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District nurses' role
Posted: Sat May 23, 2009 9:36 am
We look after all hubby's bowel care ourselves at home, between the PA and myself (they are trained to do this). If we didn't do it, we would be stuck at home with hubby in bed (he can only do it in bed) waiting for the DNs to come. This would severely restrict our lifestyle, so we began taking it on ourselves years ago (whilst still with the agencies). Because the DNs are ultimately responsible for hubby's bowel care, we are still registered with them, we could stop doing it ourselves at any given point in time. We save them a trip out to our house every other day, meaning that they can go and see someone else who needs them. We save them an awful lot of work actually. Their nurse in charge visited yesterday to check the slings which need replacing. She didn't ask how we were managing still, if we were still okay, if there were any problems, how I was, how's hubby's skin on his bottom! I know that if there WAS a problem we'd tell them, but she just wasn't bothered about any of his bowel stuff. I just wanted her to ASK and she didn't. Am I being too sensitive AGAIN. It feels like they don't care. And to think of all the time we save them by not having to come out to us...........
We've never had any support
Posted: Sat May 23, 2009 11:06 am
We've never had any support from our DN's either. They only visited this week because of the complaint letter from the MP. Neither of them were supportive of my role or my Mums disabilities and to be honest treated my Mum as if she was just making up her problems.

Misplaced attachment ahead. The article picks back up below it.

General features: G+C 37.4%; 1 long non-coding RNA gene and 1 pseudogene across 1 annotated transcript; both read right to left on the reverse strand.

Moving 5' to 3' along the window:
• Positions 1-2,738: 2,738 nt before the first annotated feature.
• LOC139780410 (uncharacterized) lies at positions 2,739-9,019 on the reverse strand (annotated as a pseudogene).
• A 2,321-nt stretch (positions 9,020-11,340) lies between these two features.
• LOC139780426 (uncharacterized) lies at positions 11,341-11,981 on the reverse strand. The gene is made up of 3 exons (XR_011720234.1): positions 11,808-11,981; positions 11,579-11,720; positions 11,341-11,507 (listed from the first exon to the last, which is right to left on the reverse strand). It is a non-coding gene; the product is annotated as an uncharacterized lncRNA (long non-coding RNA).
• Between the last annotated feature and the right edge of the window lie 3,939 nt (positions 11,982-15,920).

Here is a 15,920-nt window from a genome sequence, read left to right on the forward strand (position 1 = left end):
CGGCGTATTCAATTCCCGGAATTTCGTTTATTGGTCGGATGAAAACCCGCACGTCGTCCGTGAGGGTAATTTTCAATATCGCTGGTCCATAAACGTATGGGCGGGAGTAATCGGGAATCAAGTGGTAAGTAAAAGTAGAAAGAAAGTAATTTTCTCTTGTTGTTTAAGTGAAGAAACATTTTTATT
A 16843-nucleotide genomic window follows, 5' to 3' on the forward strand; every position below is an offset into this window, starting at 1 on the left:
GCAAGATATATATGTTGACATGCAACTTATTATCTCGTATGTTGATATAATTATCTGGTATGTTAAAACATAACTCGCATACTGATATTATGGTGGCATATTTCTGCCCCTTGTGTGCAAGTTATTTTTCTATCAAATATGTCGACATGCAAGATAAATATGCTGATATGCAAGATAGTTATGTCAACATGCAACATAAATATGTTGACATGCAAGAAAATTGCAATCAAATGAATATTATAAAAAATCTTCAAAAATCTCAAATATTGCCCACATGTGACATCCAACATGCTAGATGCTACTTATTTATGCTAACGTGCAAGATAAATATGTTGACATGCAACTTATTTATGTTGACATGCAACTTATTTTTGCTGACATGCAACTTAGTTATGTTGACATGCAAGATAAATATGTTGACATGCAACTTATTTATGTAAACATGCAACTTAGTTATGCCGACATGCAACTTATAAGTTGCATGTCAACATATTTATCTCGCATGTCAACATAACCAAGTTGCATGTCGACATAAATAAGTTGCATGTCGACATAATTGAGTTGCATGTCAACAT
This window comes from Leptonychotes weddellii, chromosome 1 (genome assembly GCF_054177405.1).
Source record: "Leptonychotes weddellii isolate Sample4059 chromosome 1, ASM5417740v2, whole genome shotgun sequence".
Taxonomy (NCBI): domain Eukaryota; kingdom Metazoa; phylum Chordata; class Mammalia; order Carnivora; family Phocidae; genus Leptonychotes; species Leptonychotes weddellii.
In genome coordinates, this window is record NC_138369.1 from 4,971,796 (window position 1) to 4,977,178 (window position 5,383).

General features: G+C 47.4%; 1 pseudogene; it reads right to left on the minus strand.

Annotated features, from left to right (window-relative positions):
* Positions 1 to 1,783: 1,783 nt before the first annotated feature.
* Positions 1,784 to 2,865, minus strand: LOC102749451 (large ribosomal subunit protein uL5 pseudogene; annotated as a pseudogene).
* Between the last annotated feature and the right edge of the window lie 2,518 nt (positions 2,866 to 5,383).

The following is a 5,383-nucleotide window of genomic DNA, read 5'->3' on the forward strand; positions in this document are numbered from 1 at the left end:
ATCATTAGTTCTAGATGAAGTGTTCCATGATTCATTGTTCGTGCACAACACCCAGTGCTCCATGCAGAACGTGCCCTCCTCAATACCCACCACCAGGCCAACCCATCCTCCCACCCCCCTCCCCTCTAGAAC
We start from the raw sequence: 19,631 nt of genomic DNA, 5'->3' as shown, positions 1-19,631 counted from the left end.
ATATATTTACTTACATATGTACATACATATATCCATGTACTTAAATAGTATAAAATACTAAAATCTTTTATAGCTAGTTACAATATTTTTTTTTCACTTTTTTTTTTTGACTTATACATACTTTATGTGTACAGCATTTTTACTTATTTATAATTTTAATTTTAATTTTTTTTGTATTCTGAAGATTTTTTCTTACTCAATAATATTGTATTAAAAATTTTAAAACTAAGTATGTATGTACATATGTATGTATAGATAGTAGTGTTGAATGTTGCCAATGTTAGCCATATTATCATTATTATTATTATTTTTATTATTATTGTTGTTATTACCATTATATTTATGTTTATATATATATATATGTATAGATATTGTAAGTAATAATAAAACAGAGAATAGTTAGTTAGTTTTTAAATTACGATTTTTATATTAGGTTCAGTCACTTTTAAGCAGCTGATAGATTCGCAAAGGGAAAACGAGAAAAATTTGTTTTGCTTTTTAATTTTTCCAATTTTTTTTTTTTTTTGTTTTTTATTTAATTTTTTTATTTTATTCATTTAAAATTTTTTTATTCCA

I think caring makes us sensitive Fran, I know I am desperate for someone to notice me in all of this but the only people who ask me how I am are on here.
Sad isn't it.
Special hugs Fran xx
I have had only limited
Posted: Sat May 23, 2009 12:17 pm
I have had only limited contact with District Nurses of late, but the impression I get around here is that they are thoroughly messed-around by their bosses/Local Health Authority/NHS edicts etc, plus having far more to do than is humanly possible, so they just narrow their focus to the one task in hand. They do this simply to get through the day, finding it unsatisfactory that they cannot spend time on talking to patients and carers in the way we (and they) would like.
The only contact we have
Posted: Sat May 23, 2009 3:40 pm
The only contact we have had with DN's was when Mum came out of hospital after her last knee replacement op in 2007 and then it was a case of us having to chase them to come out to change her dressings etc. It was never the same one twice and they never came to time - Mum ended up having her clips in longer than necesary as there just wasn't anyone available to come and take them out. I even had to give her the daily blood thinning injections as they were so short staffed !
And I think that this is the main problem - there just aren't enough of them. The few that are around just don't have time to do more than is absolutely necessary and I think that asking after a patient or carer comes into the category of 'non-essential'. So it's a case of go in, do the job, get out and onto the next one.